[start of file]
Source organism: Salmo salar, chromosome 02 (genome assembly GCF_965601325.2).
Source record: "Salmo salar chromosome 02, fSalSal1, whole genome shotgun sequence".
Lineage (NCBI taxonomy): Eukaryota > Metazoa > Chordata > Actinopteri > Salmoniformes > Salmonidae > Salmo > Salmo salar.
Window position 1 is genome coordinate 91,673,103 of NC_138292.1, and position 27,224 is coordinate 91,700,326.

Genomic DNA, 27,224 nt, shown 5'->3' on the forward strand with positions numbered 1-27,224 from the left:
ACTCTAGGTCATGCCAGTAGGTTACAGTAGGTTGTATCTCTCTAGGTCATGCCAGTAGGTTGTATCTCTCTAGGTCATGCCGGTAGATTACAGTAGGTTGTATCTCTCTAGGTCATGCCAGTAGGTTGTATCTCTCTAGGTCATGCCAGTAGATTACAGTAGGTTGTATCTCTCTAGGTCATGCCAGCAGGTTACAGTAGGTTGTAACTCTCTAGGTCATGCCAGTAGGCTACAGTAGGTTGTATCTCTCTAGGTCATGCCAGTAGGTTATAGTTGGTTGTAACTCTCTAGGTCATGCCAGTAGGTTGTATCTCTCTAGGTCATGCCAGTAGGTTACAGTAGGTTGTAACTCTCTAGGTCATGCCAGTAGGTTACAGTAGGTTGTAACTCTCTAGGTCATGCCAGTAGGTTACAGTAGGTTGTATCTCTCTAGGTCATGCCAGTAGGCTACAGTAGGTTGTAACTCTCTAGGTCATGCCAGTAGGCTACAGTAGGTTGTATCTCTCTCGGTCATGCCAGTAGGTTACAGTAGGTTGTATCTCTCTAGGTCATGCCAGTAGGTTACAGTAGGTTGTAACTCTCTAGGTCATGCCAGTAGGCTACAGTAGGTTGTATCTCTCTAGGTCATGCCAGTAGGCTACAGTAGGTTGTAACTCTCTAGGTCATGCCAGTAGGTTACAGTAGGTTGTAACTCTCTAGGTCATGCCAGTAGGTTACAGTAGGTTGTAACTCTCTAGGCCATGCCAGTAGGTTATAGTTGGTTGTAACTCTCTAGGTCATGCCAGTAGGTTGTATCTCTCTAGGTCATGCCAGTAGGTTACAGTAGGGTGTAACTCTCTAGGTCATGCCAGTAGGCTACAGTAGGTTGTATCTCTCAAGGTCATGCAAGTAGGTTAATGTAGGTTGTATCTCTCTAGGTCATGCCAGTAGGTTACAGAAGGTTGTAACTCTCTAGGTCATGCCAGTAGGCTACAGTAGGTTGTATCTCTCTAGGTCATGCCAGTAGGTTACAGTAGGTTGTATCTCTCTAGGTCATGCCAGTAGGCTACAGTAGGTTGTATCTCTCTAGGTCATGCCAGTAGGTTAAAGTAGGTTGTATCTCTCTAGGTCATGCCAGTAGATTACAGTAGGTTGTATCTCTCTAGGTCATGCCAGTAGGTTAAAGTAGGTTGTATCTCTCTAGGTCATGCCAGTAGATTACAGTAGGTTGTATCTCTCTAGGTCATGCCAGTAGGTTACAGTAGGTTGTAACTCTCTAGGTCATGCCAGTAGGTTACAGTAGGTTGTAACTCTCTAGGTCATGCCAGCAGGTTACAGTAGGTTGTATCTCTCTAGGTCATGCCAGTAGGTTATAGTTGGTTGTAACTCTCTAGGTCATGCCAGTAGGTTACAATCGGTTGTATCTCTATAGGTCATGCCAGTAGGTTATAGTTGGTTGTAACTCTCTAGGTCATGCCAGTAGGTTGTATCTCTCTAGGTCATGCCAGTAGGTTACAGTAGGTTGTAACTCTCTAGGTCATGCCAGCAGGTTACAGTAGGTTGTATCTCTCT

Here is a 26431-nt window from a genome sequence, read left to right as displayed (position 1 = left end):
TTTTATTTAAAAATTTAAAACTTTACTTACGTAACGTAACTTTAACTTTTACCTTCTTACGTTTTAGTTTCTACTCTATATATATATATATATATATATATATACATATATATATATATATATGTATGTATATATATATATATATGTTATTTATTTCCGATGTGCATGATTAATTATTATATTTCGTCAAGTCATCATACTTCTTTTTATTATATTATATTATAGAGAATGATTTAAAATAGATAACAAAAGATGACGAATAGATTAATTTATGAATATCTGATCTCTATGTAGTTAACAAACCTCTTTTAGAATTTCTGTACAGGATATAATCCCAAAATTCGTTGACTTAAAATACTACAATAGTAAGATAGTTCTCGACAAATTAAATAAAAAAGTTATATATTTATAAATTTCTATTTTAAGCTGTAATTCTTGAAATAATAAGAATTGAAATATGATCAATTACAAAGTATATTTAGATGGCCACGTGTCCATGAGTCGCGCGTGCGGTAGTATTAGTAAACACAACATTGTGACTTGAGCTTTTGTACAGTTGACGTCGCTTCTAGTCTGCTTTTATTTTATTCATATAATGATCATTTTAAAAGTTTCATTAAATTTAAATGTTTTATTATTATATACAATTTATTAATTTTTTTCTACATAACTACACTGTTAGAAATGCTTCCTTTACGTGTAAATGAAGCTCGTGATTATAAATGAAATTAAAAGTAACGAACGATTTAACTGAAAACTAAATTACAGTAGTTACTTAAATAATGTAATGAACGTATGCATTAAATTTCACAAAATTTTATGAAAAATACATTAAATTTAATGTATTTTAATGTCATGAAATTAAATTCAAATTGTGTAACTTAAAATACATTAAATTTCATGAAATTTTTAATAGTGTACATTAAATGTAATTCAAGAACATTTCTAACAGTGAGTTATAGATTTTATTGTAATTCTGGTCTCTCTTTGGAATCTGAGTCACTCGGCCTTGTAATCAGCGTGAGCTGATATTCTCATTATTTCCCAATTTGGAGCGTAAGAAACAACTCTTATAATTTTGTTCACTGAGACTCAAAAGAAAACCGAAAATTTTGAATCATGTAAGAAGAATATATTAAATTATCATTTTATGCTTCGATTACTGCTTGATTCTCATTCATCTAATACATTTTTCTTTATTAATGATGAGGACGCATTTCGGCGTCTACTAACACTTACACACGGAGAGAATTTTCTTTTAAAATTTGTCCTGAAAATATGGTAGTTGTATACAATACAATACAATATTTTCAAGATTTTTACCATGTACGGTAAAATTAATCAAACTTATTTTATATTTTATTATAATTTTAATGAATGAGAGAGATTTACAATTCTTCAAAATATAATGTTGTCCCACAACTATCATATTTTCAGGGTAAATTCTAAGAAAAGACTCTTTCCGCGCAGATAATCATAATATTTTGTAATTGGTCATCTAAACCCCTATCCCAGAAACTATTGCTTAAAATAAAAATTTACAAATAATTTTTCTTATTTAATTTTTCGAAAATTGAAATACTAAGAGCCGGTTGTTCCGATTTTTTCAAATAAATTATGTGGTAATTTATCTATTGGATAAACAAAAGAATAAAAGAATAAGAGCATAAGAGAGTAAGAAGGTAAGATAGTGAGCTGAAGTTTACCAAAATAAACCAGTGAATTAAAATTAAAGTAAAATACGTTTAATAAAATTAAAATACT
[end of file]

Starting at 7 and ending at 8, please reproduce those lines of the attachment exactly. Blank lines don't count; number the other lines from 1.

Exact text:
Here is a 26431-nt window from a genome sequence, read left to right as displayed (position 1 = left end):
TTTTATTTAAAAATTTAAAACTTTACTTACGTAACGTAACTTTAACTTTTACCTTCTTACGTTTTAGTTTCTACTCTATATATATATATATATATATATATATACATATATATATATATATATGTATGTATATATATATATATATGTTATTTATTTCCGATGTGCATGATTAATTATTATATTTCGTCAAGTCATCATACTTCTTTTTATTATATTATATTATAGAGAATGATTTAAAATAGATAACAAAAGATGACGAATAGATTAATTTATGAATATCTGATCTCTATGTAGTTAACAAACCTCTTTTAGAATTTCTGTACAGGATATAATCCCAAAATTCGTTGACTTAAAATACTACAATAGTAAGATAGTTCTCGACAAATTAAATAAAAAAGTTATATATTTATAAATTTCTATTTTAAGCTGTAATTCTTGAAATAATAAGAATTGAAATATGATCAATTACAAAGTATATTTAGATGGCCACGTGTCCATGAGTCGCGCGTGCGGTAGTATTAGTAAACACAACATTGTGACTTGAGCTTTTGTACAGTTGACGTCGCTTCTAGTCTGCTTTTATTTTATTCATATAATGATCATTTTAAAAGTTTCATTAAATTTAAATGTTTTATTATTATATACAATTTATTAATTTTTTTCTACATAACTACACTGTTAGAAATGCTTCCTTTACGTGTAAATGAAGCTCGTGATTATAAATGAAATTAAAAGTAACGAACGATTTAACTGAAAACTAAATTACAGTAGTTACTTAAATAATGTAATGAACGTATGCATTAAATTTCACAAAATTTTATGAAAAATACATTAAATTTAATGTATTTTAATGTCATGAAATTAAATTCAAATTGTGTAACTTAAAATACATTAAATTTCATGAAATTTTTAATAGTGTACATTAAATGTAATTCAAGAACATTTCTAACAGTGAGTTATAGATTTTATTGTAATTCTGGTCTCTCTTTGGAATCTGAGTCACTCGGCCTTGTAATCAGCGTGAGCTGATATTCTCATTATTTCCCAATTTGGAGCGTAAGAAACAACTCTTATAATTTTGTTCACTGAGACTCAAAAGAAAACCGAAAATTTTGAATCATGTAAGAAGAATATATTAAATTATCATTTTATGCTTCGATTACTGCTTGATTCTCATTCATCTAATACATTTTTCTTTATTAATGATGAGGACGCATTTCGGCGTCTACTAACACTTACACACGGAGAGAATTTTCTTTTAAAATTTGTCCTGAAAATATGGTAGTTGTATACAATACAATACAATATTTTCAAGATTTTTACCATGTACGGTAAAATTAATCAAACTTATTTTATATTTTATTATAATTTTAATGAATGAGAGAGATTTACAATTCTTCAAAATATAATGTTGTCCCACAACTATCATATTTTCAGGGTAAATTCTAAGAAAAGACTCTTTCCGCGCAGATAATCATAATATTTTGTAATTGGTCATCTAAACCCCTATCCCAGAAACTATTGCTTAAAATAAAAATTTACAAATAATTTTTCTTATTTAATTTTTCGAAAATTGAAATACTAAGAGCCGGTTGTTCCGATTTTTTCAAATAAATTATGTGGTAATTTATCTATTGGATAAACAAAAGAATAAAAGAATAAGAGCATAAGAGAGTAAGAAGGTAAGATAGTGAGCTGAAGTTTACCAAAATAAACCAGTGAATTAAAATTAAAGTAAAATACGTTTAATAAAATTAAAATACT